The insanely racist tweets about Black actors being cast for some of the most beloved roles in The Hunger Games are, of course, ridiculous. But when you consider that most of the comments came from children, they suddenly change from ridiculous to terrifying.
Ironically enough, the entire plotline ofThe Hunger Games centers around children placed in brutal situations children should never have to face — in essence, behaving like adults. Now, instead of brushing off the reactions of the few fans bold enough to make racist statement via Twitter, the country should use the words of its young people to examine itself and the future we may have lying ahead.
Despite being described in the book as having dark hair and dark skin, the character Rue caused one of the biggest casting upsets when viewers realized she would be played by biracial teen Amandla Stenberg.
One fan posted, "Ewwww rue is black?? I'm not watching," and another said, “Sense when has Rue been a n------r.”
Still, another lamented he could no longer feel compassion for Stenberg’s character because of her skin color.
WARNING: Spoiler Alert Ahead
“Kk call me racist but when I found out rue was black her death wasn’t as sad #ihatemyself.”
Sitting in the theater Sunday night, clutching my tissues, I looked around and wondered why I seemed to be the only one bawling after the cherubic child was killed. Now I understand. They probably didn’t care because she was Black.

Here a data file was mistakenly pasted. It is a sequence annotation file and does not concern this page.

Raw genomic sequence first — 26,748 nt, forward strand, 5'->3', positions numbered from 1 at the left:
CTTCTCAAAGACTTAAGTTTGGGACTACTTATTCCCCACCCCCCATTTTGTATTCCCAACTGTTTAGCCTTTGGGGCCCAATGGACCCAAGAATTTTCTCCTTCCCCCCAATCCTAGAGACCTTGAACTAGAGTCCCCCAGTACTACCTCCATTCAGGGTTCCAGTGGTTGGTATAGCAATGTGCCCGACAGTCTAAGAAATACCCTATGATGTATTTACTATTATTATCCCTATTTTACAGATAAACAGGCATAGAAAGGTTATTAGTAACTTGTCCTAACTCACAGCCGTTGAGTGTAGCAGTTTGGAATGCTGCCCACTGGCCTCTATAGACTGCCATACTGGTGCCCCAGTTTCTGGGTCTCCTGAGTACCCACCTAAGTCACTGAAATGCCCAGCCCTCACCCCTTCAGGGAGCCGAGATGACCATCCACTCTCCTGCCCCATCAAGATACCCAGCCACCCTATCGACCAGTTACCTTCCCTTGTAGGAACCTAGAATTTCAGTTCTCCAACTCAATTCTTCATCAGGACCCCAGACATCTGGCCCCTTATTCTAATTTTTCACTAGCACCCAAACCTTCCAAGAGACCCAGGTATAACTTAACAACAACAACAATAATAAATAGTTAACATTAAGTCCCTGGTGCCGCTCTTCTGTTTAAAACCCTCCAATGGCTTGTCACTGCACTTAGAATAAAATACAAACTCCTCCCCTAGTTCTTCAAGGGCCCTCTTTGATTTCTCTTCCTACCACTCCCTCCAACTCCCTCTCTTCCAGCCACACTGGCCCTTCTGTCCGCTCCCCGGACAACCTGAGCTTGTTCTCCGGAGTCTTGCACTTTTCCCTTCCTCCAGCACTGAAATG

In elementary school, when I was called a n----r by one of my white classmates who I’d previously assumed was my good friend, my mother explained to me that, as a child, my classmate couldn’t possibly have understood the deep ramifications of what she had done, but was merely repeating something she’d obviously heard at home.
I know my mother's words were meant to comfort me, but they have always haunted me, because from then on I always felt that racism would never be able to die out if children were constantly fed a diet of hate by the very people who are raising them to be adults.
It's very clear that the people who tweeted the myriad ignorant comments are young people. And what has become clear by their public commentary is that not only does racist thinking exist today, but racism can haunt us well into the future.
It is impossible to think about how race affected people’s reaction to the death of the fictitious character of little Rue and not think of Trayvon Martin and the countless other young men and women whose lives were considered expendable because of their skin color. For, if you can’t weep for the death of a frail, angelic little girl, how easily can you accept the killing of a “suspicious,” hoodie-clad young Black man?
The opinions expressed here do not necessarily reflect those of BET Networks.
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